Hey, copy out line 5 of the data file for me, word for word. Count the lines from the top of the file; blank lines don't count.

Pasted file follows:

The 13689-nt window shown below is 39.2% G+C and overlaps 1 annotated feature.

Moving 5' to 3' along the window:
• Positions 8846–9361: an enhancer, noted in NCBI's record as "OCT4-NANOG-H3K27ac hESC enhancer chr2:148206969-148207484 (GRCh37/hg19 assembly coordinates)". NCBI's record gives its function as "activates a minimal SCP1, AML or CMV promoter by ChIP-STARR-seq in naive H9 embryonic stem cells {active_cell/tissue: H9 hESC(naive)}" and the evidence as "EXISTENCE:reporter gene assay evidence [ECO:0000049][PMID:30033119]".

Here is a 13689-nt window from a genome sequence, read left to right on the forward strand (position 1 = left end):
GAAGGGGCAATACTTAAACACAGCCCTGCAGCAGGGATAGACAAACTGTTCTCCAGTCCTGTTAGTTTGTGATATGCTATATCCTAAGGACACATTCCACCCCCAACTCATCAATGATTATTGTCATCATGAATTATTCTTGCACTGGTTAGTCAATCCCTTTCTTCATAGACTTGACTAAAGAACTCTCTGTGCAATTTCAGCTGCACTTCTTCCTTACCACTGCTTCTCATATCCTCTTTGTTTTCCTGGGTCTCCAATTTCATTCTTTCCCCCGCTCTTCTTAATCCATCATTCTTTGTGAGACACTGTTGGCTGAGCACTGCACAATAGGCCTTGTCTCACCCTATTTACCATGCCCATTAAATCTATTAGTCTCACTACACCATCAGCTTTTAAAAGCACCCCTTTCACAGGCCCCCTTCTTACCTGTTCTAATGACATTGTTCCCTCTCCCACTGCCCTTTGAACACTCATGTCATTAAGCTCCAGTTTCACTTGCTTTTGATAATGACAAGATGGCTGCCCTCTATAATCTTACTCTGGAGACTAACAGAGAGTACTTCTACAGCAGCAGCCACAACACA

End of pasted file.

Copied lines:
GAAGGGGCAATACTTAAACACAGCCCTGCAGCAGGGATAGACAAACTGTTCTCCAGTCCTGTTAGTTTGTGATATGCTATATCCTAAGGACACATTCCACCCCCAACTCATCAATGATTATTGTCATCATGAATTATTCTTGCACTGGTTAGTCAATCCCTTTCTTCATAGACTTGACTAAAGAACTCTCTGTGCAATTTCAGCTGCACTTCTTCCTTACCACTGCTTCTCATATCCTCTTTGTTTTCCTGGGTCTCCAATTTCATTCTTTCCCCCGCTCTTCTTAATCCATCATTCTTTGTGAGACACTGTTGGCTGAGCACTGCACAATAGGCCTTGTCTCACCCTATTTACCATGCCCATTAAATCTATTAGTCTCACTACACCATCAGCTTTTAAAAGCACCCCTTTCACAGGCCCCCTTCTTACCTGTTCTAATGACATTGTTCCCTCTCCCACTGCCCTTTGAACACTCATGTCATTAAGCTCCAGTTTCACTTGCTTTTGATAATGACAAGATGGCTGCCCTCTATAATCTTACTCTGGAGACTAACAGAGAGTACTTCTACAGCAGCAGCCACAACACA